solved... find a counter-example:
1 2 4 3
1 4 3 2
4 2 3 1
2 4 1 3
2 3 4 1
3 1 2 4
3 1 2 4
4 3 1 2
I have been struggling with a conjecture about latin square, hoping maybe someone on this forum might enlighten me.
Assume positive integers m,n,k and m=kn (k=2,3,...). Let's define an m-by-n matrix A with two constraints:
(1) each row of A is a permutation on {1,2,...,n} (these permutations are not necessarily distinct)
(2) each column of A contains exactly k instances of number j (j=1,2,...,n)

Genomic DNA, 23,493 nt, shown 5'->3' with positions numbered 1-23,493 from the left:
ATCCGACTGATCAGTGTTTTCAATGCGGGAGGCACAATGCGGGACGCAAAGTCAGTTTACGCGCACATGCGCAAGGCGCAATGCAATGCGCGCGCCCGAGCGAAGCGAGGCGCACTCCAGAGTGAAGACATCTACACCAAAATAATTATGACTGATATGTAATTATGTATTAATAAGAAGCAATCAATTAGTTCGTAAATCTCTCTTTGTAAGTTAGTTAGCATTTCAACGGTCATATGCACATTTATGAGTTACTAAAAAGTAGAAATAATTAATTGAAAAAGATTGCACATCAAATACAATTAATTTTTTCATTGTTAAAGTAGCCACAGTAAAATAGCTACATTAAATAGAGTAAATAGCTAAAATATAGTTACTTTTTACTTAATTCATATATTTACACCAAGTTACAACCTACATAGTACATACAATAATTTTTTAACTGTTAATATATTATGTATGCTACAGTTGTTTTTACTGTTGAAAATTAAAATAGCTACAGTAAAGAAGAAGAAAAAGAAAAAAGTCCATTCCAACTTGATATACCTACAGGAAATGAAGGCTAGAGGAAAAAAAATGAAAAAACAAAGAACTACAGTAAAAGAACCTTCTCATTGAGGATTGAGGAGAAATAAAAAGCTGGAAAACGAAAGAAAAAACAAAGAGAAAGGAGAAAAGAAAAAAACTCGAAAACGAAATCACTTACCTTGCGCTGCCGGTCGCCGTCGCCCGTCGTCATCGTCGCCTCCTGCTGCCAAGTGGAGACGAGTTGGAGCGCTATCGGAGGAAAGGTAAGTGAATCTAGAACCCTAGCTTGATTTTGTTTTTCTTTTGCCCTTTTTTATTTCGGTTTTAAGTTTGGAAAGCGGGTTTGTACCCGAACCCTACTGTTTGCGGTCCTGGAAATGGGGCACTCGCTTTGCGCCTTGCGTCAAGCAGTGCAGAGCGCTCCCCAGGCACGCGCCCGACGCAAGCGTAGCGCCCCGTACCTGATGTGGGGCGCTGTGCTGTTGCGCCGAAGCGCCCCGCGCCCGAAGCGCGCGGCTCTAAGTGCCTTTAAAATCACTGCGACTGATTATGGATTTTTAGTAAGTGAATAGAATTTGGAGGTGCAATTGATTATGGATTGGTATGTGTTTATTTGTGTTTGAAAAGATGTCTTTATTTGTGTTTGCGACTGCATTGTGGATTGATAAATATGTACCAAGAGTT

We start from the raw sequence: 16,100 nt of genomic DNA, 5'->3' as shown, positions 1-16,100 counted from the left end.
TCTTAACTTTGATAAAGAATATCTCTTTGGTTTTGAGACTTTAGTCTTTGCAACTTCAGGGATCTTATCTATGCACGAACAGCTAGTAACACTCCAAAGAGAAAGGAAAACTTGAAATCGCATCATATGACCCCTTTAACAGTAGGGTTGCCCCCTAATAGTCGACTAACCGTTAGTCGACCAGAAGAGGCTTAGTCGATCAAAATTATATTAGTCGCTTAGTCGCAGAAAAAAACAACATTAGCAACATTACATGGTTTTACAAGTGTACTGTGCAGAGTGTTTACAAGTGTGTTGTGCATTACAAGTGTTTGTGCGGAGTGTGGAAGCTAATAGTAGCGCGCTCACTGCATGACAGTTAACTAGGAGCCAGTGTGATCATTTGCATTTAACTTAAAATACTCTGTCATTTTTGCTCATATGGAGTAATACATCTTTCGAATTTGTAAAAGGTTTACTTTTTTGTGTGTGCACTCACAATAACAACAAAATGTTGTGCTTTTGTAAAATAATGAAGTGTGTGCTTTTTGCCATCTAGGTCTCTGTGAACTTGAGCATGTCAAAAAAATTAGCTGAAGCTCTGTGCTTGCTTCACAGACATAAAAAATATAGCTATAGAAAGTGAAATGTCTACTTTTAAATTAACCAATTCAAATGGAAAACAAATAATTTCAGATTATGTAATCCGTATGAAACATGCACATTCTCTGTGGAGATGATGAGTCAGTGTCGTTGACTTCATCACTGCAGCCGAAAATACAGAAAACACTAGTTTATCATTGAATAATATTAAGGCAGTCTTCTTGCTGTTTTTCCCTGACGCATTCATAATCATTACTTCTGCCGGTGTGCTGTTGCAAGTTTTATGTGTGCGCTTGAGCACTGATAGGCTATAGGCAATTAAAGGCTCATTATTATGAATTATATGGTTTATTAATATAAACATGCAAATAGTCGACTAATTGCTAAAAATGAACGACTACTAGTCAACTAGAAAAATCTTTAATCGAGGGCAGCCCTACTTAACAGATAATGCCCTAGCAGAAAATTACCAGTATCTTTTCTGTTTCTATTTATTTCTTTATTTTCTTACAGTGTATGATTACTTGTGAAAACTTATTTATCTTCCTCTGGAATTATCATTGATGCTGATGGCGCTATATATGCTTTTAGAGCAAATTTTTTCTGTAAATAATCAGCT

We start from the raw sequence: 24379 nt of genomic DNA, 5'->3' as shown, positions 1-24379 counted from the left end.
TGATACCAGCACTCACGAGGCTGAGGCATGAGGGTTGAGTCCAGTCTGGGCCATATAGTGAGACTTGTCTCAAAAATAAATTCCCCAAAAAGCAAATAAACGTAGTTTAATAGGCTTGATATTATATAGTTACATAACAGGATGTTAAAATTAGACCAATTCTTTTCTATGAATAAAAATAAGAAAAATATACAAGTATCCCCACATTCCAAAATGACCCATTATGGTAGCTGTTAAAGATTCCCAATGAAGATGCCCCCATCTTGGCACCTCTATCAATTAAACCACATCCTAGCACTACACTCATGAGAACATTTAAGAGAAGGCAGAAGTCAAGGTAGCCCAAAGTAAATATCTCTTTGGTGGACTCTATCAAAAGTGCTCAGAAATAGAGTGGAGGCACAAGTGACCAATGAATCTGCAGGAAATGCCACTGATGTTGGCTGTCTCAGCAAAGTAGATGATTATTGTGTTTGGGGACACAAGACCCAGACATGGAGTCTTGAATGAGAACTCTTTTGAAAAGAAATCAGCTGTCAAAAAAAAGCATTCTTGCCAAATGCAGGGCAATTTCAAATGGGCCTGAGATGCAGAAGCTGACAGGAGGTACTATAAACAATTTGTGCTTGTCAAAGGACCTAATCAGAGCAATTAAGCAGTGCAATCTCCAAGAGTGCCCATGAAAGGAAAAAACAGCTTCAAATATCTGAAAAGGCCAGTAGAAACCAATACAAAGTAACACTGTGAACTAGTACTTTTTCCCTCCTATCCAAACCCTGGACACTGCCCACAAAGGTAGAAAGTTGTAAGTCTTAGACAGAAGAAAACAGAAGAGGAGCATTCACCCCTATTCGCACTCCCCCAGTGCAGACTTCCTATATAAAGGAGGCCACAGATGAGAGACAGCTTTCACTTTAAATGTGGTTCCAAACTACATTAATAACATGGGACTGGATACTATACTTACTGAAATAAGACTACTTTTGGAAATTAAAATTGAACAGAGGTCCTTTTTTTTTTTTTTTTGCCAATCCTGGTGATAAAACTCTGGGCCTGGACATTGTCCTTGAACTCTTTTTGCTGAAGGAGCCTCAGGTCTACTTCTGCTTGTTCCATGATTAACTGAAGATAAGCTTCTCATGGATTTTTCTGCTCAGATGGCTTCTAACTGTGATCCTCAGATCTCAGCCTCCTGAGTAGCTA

For example, m=6,n=3, k=2
1 2 3 *
3 1 2 *
1 3 2
3 2 1
2 1 3
2 3 1 *
each row is a permutation on {1,2,3}, each column contains 1/2/3 k=2 times
The thing is, I found that for such an A matrix, I can always pick out n rows out of its m rows, so that these n rows constitute a latin square of order n. (e.g., the rows with * in the above example)
I tried many scenarios and found no exceptions.
So is this conjecture true? How to prove it please?
I think it might relate with birkhoff von neumann theorem or theorems in graph theory, but cannot relate those with my problem.
Any idea??? Many thanks in advance!